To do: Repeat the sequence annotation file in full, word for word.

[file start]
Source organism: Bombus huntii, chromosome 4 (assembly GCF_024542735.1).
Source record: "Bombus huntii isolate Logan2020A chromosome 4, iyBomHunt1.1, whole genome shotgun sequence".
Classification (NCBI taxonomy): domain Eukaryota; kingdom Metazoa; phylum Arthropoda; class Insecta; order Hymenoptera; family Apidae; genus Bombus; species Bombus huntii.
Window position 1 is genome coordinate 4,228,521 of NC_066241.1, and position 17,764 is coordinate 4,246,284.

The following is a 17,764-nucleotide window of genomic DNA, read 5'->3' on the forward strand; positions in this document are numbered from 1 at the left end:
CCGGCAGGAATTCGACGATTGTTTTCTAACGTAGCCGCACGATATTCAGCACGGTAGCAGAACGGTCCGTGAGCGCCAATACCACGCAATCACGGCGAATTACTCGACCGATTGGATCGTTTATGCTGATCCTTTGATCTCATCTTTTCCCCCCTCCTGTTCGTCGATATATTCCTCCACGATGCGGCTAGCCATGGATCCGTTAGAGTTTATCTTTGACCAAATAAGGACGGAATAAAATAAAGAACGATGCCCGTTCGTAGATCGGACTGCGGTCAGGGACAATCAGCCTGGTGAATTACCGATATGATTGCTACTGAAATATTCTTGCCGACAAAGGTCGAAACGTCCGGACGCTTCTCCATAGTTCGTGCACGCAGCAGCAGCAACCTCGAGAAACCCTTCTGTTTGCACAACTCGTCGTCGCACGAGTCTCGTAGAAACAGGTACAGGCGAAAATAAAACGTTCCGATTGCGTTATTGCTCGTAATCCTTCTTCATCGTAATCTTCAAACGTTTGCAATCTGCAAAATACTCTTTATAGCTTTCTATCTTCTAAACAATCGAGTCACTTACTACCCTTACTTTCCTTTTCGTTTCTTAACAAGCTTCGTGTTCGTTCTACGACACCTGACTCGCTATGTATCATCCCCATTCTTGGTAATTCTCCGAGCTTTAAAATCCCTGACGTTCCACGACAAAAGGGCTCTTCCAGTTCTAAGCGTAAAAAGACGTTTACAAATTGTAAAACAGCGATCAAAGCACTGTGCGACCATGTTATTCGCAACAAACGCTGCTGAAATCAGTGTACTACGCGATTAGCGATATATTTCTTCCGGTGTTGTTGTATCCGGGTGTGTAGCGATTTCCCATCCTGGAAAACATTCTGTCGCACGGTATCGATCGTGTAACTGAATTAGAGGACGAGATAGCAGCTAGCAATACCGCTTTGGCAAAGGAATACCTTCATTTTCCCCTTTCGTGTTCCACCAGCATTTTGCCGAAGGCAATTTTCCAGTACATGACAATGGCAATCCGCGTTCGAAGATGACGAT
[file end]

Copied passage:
Source organism: Bombus huntii, chromosome 4 (assembly GCF_024542735.1).
Source record: "Bombus huntii isolate Logan2020A chromosome 4, iyBomHunt1.1, whole genome shotgun sequence".
Classification (NCBI taxonomy): domain Eukaryota; kingdom Metazoa; phylum Arthropoda; class Insecta; order Hymenoptera; family Apidae; genus Bombus; species Bombus huntii.
Window position 1 is genome coordinate 4,228,521 of NC_066241.1, and position 17,764 is coordinate 4,246,284.

The following is a 17,764-nucleotide window of genomic DNA, read 5'->3' on the forward strand; positions in this document are numbered from 1 at the left end:
CCGGCAGGAATTCGACGATTGTTTTCTAACGTAGCCGCACGATATTCAGCACGGTAGCAGAACGGTCCGTGAGCGCCAATACCACGCAATCACGGCGAATTACTCGACCGATTGGATCGTTTATGCTGATCCTTTGATCTCATCTTTTCCCCCCTCCTGTTCGTCGATATATTCCTCCACGATGCGGCTAGCCATGGATCCGTTAGAGTTTATCTTTGACCAAATAAGGACGGAATAAAATAAAGAACGATGCCCGTTCGTAGATCGGACTGCGGTCAGGGACAATCAGCCTGGTGAATTACCGATATGATTGCTACTGAAATATTCTTGCCGACAAAGGTCGAAACGTCCGGACGCTTCTCCATAGTTCGTGCACGCAGCAGCAGCAACCTCGAGAAACCCTTCTGTTTGCACAACTCGTCGTCGCACGAGTCTCGTAGAAACAGGTACAGGCGAAAATAAAACGTTCCGATTGCGTTATTGCTCGTAATCCTTCTTCATCGTAATCTTCAAACGTTTGCAATCTGCAAAATACTCTTTATAGCTTTCTATCTTCTAAACAATCGAGTCACTTACTACCCTTACTTTCCTTTTCGTTTCTTAACAAGCTTCGTGTTCGTTCTACGACACCTGACTCGCTATGTATCATCCCCATTCTTGGTAATTCTCCGAGCTTTAAAATCCCTGACGTTCCACGACAAAAGGGCTCTTCCAGTTCTAAGCGTAAAAAGACGTTTACAAATTGTAAAACAGCGATCAAAGCACTGTGCGACCATGTTATTCGCAACAAACGCTGCTGAAATCAGTGTACTACGCGATTAGCGATATATTTCTTCCGGTGTTGTTGTATCCGGGTGTGTAGCGATTTCCCATCCTGGAAAACATTCTGTCGCACGGTATCGATCGTGTAACTGAATTAGAGGACGAGATAGCAGCTAGCAATACCGCTTTGGCAAAGGAATACCTTCATTTTCCCCTTTCGTGTTCCACCAGCATTTTGCCGAAGGCAATTTTCCAGTACATGACAATGGCAATCCGCGTTCGAAGATGACGAT